"If I'm an auto manufacturer and see the sorts of issues A123 is having, I may look to another company, one with more experience," Lew said. The quality control "issues were surprising, and there are companies like Johnson Controls and LG Chem that have significant automotive experience coming to market."
Forcier said the company has resolved its quality-control problems and that its automotive unit continues to grow.
In the midst of its manufacturing shortcomings, A123 announced new automotive contracts with Chinese automaker Zhejiang Geely Holding Group, the parent company of Volvo Car Corp. It also announced contracts to supply 12-volt engine start batteries for use in stop-start systems for three European automakers, including McLaren Automotive and an unnamed German automaker that will use the battery in a 2013 model.
A123 also makes batteries for the hybrid versions of the BMW 3 series and 5 series and for the 2013 Chevrolet Spark electric, which A123 will begin supplying in the last quarter of the year.
"In automotive, I think we're still doing very, very well," Forcier said.
A123 also last week debuted a nanophosphate lithium ion technology expected to operate under extreme temperatures, which has been a shortfall of lithium ion batteries for vehicles.
Turnaround or sell
But as it seeks to recover, A123's losses mount in a slow EV market.
A123 finished last quarter, which ended March 31, with a $125 million net loss. Its losses have grown each quarter since going public.
Nissan Motor Co. sold only 12,306 Leaf electric cars in the United States from December 2010 through May.
Slow sales led General Motors to suspend Chevrolet Volt production for four weeks during April and May, and the automaker plans a three-week shutdown this summer at the Detroit-Hamtramck, Mich., plant that assembles the Volt.
Brett Smith, co-director of the manufacturing, engineering and technology group at the Center for Automotive Research in Ann Arbor, Mich., said the transition from "hype to reality" is a challenge for lithium ion battery makers.
"The realistic expectation for volume production remains unknown," he said. "Getting to a point where lithium ion batteries are viable is going to be longer than we've been led to believe, and that's going to be a real problem with a lot of these companies."
The losses have A123 seeking more cash to continue to operate. The recall campaign linked to the defective batteries from its Livonia plant pushed back A123's projections of turning a profit to the second half of 2013, from later this year.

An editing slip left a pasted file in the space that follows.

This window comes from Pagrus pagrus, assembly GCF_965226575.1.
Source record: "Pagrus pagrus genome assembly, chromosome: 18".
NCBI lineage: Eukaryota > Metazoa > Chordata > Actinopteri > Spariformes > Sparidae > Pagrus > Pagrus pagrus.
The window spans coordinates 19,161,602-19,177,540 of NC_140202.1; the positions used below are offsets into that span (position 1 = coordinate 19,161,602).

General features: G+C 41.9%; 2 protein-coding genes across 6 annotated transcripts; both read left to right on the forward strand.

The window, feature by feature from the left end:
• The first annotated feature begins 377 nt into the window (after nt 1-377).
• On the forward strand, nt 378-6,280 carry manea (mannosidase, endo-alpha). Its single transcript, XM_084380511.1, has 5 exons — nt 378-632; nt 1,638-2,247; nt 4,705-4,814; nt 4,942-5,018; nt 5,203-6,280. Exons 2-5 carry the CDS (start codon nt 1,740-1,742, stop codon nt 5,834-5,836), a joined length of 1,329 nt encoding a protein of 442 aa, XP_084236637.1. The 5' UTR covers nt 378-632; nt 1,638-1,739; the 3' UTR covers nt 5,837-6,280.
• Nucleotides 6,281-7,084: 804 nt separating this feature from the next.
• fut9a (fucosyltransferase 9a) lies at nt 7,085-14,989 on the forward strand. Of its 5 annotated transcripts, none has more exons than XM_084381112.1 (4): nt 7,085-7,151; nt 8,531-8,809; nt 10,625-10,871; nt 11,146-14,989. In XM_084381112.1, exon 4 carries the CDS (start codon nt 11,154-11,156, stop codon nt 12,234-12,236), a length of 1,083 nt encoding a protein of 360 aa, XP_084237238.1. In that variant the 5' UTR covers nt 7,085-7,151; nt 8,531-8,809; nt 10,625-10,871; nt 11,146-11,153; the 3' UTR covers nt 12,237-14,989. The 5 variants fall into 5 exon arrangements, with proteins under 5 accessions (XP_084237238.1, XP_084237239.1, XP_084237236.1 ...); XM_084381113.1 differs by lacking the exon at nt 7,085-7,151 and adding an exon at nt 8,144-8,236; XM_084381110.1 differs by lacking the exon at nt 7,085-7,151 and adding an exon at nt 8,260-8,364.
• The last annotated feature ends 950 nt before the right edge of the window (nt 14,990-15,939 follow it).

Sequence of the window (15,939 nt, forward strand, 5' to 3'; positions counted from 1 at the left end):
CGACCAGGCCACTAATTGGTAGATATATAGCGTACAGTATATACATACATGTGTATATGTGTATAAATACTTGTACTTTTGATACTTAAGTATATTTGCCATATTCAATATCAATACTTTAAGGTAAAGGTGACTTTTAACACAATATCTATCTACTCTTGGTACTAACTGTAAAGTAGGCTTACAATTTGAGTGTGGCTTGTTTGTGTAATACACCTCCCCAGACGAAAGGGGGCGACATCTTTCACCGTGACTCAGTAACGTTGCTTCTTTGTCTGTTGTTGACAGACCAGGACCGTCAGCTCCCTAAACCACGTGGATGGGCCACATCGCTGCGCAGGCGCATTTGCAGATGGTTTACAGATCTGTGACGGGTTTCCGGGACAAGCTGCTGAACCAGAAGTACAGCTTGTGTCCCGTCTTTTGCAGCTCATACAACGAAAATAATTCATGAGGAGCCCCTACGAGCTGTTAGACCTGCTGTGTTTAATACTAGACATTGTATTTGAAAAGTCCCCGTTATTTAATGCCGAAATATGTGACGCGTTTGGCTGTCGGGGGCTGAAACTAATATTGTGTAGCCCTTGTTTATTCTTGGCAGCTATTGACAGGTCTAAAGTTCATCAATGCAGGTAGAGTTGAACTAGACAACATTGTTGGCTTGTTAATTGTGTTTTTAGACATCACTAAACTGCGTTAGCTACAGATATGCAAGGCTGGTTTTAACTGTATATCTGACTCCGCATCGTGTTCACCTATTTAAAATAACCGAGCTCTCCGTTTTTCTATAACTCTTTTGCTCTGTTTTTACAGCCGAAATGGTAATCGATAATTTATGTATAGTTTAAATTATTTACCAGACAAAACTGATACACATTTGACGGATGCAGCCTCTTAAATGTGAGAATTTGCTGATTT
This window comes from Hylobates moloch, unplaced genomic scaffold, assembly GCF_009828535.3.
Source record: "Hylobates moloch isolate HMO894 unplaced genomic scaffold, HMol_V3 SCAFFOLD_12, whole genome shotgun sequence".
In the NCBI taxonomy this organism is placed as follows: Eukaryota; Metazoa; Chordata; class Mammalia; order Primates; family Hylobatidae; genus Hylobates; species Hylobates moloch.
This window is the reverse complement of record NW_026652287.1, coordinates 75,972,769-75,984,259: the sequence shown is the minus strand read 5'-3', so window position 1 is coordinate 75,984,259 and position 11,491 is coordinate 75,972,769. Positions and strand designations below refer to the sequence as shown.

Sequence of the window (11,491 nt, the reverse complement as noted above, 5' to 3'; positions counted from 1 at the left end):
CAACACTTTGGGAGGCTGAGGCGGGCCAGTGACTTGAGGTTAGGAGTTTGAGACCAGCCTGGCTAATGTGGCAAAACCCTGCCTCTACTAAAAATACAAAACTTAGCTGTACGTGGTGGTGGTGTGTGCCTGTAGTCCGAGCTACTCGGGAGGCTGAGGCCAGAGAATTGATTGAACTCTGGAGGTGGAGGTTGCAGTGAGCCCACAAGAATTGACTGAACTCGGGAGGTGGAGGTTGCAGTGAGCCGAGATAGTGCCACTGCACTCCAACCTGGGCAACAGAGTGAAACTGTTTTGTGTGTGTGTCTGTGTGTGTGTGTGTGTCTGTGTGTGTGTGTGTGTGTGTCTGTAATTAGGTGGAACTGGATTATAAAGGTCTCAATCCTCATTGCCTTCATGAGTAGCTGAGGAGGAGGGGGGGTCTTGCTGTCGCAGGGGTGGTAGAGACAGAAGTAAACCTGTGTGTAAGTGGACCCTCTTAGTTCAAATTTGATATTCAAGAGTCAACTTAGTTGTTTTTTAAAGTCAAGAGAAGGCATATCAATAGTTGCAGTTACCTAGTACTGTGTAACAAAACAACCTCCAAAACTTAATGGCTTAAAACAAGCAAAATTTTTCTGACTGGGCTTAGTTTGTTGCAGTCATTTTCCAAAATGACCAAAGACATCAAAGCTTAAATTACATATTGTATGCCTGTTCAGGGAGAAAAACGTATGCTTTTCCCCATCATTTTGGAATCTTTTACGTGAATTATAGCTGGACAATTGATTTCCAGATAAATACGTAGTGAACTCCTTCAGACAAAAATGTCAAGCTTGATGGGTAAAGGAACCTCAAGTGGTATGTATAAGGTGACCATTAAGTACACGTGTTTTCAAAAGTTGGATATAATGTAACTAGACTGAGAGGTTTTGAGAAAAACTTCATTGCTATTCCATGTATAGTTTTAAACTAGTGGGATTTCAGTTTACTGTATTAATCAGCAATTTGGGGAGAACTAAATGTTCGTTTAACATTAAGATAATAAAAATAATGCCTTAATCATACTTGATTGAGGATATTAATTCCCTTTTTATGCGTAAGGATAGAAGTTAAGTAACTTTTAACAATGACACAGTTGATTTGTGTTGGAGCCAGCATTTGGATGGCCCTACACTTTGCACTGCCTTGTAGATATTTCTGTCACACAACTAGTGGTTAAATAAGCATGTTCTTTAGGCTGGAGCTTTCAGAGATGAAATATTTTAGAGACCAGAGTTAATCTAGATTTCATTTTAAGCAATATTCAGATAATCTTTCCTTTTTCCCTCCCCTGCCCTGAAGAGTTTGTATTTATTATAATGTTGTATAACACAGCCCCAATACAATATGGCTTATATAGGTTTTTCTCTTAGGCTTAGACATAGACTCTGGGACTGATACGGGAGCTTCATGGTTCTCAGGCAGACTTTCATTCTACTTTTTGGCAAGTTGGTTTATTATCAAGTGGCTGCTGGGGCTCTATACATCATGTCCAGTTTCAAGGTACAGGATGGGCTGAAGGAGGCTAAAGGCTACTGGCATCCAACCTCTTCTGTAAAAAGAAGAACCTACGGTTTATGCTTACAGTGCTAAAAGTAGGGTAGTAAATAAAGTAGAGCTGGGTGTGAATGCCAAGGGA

To stop the bleeding, the company last month raised $50 million in senior unsecured convertible notes and warrants from institutional buyers. But the battery maker needs more cash to keep it afloat until it's able to become profitable, or a sale may be imminent, Lew said.
A123 hired advisers last month to evaluate the company's financing options, which could mean it is evaluating potential buyers. The company would not disclose the name of the advisory firm.
Lew said A123's Livonia and Romulus operations hold potential value to international battery makers looking for North American manufacturing. The plants could be a good buy for South Korean battery makers, such as SK Holdings, or another international battery supplier, he said.
Forcier said the company will take any offers seriously because it has a fiduciary responsibility to its shareholders, but he would not speculate on any possible deals.
It's unclear whether the U.S. government would weigh in on a deal. A123 received a $249 million grant from the U.S. Department of Energy in 2009. In April, the Department of Energy extended its deadline until December 2014 to use the funds, which were set to expire at year end.
Forcier said A123 and its executives remain bullish on the company's future.
"We seem to have created some interesting press, but the company remains in good shape," he said. "I do believe we'll solve the funding issue, and A123 is in a good position for the future. We've taken a lot of heat over the years, but we're fighters and we'll keep moving forward."